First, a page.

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  • Source: ARTINFO
  • Date: AUGUST 21, 2015
  • Format: DIGITAL

Bad Old Days:

Agathe Snow’s Dance Party Film Recalls Headier Times

Agathe Snow's "Stamina" at the Guggenheim Museum.
(Photo by Enid Alvarez/© 2015 Solomon R. Guggenheim Foundation, New York )

On Thursday evening, Agathe Snow sat on the curved ledge outside the Guggenheim Museum, swinging her white sandal-clad feet, wearing no makeup and a tunic that, apocryphal or not, had been owned by Janis Joplin. It was a gift from her late ex-husband, the artist Dash Snow — one of the 365 guests at the 24-hour filmed dance marathon at 49 Ann Street in 2005. (Dash was also one of a handful of friends who would later die of an overdose.) Ten years later, the film premiered last night at a dance party hosted at the museum as part of the exhibition “Storylines,” and continues through 6:30pm tonight.

“The emotions come and go,” Snow said of editing “Stamina.” “But whenever I see friends — the fact that we are here together now…” she trailed off as one old friend came up to greet her. Throughout our 15-minute conversation, a stream of these aggressively hip well wishers stopped to hug and kiss the 39-year-old, who is best known for her avant-garde social art works and impromptu dinner parties put on in the 2000s.

“We were always together,” Snow said of the downtown crew that included Ryan McGinley and Dan Colen, along with Dash. “It was a big group of people with a lot of energy. And then we got so much attention after 9/11, some of us started to have careers. We started separating. At some point, we had to grow up.”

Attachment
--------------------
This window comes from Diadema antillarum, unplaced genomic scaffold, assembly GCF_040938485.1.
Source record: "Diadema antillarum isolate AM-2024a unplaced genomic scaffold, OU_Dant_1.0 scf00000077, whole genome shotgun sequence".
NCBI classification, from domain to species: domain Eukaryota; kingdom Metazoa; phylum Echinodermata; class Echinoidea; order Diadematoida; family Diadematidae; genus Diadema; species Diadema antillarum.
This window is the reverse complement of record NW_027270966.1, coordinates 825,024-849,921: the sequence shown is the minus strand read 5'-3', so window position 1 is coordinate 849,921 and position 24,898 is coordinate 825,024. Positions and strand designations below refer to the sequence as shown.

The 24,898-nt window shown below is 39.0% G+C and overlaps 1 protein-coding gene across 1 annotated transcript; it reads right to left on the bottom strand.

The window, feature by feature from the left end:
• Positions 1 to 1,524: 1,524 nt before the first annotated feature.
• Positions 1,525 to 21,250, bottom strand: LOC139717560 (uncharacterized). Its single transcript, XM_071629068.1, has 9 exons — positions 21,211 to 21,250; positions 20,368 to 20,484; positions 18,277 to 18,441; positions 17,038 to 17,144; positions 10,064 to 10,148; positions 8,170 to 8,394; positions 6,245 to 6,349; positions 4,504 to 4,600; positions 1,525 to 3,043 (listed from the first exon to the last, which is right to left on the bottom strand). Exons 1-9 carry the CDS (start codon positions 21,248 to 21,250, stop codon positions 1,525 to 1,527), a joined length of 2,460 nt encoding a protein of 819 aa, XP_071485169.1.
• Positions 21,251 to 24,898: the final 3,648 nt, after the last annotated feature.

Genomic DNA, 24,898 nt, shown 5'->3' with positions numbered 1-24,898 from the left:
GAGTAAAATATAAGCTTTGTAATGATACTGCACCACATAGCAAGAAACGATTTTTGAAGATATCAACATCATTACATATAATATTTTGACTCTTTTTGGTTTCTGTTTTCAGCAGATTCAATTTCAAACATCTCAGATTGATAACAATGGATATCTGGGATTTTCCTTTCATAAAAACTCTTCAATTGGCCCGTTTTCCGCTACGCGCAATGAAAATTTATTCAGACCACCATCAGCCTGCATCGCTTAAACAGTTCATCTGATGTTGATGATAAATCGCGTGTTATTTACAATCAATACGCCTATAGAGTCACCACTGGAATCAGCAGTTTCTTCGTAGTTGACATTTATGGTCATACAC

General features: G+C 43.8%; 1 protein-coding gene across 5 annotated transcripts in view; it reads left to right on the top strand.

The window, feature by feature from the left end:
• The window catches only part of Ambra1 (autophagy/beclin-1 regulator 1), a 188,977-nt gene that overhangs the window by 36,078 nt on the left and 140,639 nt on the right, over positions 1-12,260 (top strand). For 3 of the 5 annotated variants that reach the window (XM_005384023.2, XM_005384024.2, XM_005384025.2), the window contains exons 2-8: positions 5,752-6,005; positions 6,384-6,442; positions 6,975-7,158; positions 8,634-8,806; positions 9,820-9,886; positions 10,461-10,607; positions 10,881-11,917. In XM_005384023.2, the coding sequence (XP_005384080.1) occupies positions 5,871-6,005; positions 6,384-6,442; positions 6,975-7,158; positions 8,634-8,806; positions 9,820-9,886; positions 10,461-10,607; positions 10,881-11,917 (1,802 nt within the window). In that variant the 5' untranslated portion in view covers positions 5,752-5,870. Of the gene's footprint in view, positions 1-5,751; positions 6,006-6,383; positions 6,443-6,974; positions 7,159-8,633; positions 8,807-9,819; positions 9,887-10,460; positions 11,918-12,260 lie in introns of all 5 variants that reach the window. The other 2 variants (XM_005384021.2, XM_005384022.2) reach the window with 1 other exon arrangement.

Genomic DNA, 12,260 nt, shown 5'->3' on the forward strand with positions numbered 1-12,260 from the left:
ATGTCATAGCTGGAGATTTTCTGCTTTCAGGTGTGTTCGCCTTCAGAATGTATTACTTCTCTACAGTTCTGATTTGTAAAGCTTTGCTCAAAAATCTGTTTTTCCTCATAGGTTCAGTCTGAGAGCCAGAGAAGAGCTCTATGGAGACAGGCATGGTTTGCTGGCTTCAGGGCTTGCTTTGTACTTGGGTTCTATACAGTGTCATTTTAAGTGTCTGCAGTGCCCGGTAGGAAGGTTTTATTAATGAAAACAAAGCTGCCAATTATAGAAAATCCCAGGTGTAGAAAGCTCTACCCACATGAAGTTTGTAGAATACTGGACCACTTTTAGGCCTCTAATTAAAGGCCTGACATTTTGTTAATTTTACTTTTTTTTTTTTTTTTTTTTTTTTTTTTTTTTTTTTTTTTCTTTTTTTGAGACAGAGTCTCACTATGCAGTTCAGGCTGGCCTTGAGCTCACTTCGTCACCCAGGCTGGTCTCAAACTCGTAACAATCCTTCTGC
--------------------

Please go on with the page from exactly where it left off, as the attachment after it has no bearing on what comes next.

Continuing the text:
The 2005 party in the house of her former ecstasy dealer was a kind of last hurrah to the Dionysian, doped up days of their early and mid 20s. “On a Sunday evening in November, we put aside our budding adulthood for a full 24 hours, nine cameras covering all the action, all the gritty details, the live music, the outfits, the changes, the kissing and the fights, all bathed in flashing, throbbing, pulsing technicolor,” Snow stated in the press release for the Guggenheim screening.

Inside the museum, the film plays on a seven-split screen above a neon-lit checkered dance floor, where faces from the original party mingled with a younger generation. One older guest wore a red silk nightgown and sleeping mask across her forehead, with a toothbrush and small tube of toothpaste sticking out like decorative plumes. Others in the crowd danced to live rock and punk, and it was clear that some glory days were being relived. But there were also signs that the scenesters from the early aughts had grown up and moved on. Snow’s 5-year-old son bounced around inside, while a young girl launched herself on the pillows decorating the foyer.

In the film, at around 6 in the morning, the cameramen ask the guests for one word to describe this moment. Already then, people were saying “nostalgic,” Snow said.